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Intro

Cruising the dirt roads on the Dampier Peninsula near Cape Leveque in northern Western Australia.
  • New regulations to combat the practice of sly grogging will come into effect this week.
  • Limits will apply to the amount of alcohol that can be carried in a vehicle.
  • Police will have the discretion to seize and dispose of alcohol on the spot.
  • State Government committed to minimising alcohol-related harm in the community and protecting the vulnerable.

The regulations, which will come into effect in the Kimberley this week, aim to reduce alcohol-related harm and crack down on those who prey on the vulnerable by illegally selling large quantities of alcohol at inflated prices.

From Saturday 18 September, restrictions will apply under a new section of the Liquor Control Act, limiting the quantity and types of liquor that can be legally transported in a vehicle.

The carriage limits will reflect the liquor restrictions that are currently in place in the Kimberley under the Emergency Management Act.

They include:

  • one carton of beer, cider or pre-mixed spirits; or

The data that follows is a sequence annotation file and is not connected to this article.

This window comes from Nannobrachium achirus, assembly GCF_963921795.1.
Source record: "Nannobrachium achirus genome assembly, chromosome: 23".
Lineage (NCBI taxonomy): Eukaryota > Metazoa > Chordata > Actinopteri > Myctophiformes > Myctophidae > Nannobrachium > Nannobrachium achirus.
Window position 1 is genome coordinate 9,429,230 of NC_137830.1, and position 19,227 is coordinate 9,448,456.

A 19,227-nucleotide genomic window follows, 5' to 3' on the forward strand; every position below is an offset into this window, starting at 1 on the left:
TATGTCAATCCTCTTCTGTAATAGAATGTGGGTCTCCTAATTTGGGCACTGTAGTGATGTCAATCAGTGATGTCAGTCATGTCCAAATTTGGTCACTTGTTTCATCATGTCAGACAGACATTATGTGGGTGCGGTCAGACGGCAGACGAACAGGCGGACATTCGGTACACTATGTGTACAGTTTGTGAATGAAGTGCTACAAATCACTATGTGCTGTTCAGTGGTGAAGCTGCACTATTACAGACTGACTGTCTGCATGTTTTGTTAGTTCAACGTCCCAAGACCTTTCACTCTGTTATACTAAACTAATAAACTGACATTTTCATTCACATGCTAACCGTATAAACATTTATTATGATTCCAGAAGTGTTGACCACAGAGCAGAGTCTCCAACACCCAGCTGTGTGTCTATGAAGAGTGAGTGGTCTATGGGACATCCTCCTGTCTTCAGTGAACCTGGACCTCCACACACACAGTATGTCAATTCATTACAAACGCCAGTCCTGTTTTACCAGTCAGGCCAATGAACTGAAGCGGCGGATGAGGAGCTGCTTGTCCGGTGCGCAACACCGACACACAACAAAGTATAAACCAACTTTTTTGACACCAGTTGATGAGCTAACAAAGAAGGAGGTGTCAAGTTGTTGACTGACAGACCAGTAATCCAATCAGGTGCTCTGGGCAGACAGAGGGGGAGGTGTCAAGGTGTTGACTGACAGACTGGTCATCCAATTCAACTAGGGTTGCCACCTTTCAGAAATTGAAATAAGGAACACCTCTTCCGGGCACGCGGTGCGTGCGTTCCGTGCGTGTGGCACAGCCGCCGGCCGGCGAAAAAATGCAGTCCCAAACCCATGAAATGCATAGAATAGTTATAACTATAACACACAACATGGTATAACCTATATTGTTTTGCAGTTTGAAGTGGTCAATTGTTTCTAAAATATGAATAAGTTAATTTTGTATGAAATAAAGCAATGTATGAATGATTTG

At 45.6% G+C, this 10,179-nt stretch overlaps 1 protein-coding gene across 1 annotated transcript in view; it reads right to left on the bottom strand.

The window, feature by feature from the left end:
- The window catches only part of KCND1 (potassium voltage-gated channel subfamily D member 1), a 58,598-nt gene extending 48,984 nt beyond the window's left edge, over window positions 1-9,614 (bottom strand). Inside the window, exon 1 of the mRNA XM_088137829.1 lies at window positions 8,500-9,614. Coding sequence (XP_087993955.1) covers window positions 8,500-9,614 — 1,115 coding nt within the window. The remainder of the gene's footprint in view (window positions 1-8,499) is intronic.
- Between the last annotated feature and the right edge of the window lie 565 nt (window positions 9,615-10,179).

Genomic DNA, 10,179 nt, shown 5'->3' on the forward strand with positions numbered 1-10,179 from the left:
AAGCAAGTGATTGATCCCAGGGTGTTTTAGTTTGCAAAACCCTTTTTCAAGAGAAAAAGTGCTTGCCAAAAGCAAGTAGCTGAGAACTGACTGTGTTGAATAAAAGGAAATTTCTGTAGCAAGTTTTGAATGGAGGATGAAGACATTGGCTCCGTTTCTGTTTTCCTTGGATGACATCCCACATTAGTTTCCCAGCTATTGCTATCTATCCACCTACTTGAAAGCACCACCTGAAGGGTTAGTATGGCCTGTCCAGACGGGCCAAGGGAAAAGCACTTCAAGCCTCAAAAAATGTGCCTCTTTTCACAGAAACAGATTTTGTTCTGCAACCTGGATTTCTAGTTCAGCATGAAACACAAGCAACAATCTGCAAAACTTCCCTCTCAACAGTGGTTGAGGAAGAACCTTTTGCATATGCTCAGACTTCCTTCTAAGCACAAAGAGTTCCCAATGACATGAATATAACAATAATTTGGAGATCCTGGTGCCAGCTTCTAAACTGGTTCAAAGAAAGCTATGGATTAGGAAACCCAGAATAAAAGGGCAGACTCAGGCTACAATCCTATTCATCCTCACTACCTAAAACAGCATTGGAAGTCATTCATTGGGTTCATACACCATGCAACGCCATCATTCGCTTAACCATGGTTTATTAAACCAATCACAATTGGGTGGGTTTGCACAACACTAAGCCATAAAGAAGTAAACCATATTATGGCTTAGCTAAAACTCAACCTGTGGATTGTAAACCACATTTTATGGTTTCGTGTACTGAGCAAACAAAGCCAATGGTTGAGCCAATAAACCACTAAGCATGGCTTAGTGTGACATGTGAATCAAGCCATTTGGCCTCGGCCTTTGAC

• three bottles of wine; or
  • one litre of spirits or fortified wine; or
  • a combination of two products per adult in the vehicle, per day.

Vehicles that carry more than five passengers will only be permitted to carry quantities of alcohol for five people.

WA Police will have the discretion when they stop and search a vehicle to immediately dispose of illegal alcohol.

The carriage limits will apply in the towns of Broome, Derby, Fitzroy Crossing, Halls Creek, Kununurra and Wyndham, and within 20 kilometres of those towns.

The limits will also apply within five kilometres of dry Aboriginal communities.

Anyone found to be in breach of these regulations faces a maximum fine of $10,000.

Exemptions apply to tourists, pastoralists, station owners and operators of remote work sites.

The State Government has consulted widely with liquor industry associations and public health bodies, in developing the legislative amendments.

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Page reviewed 07 September 2021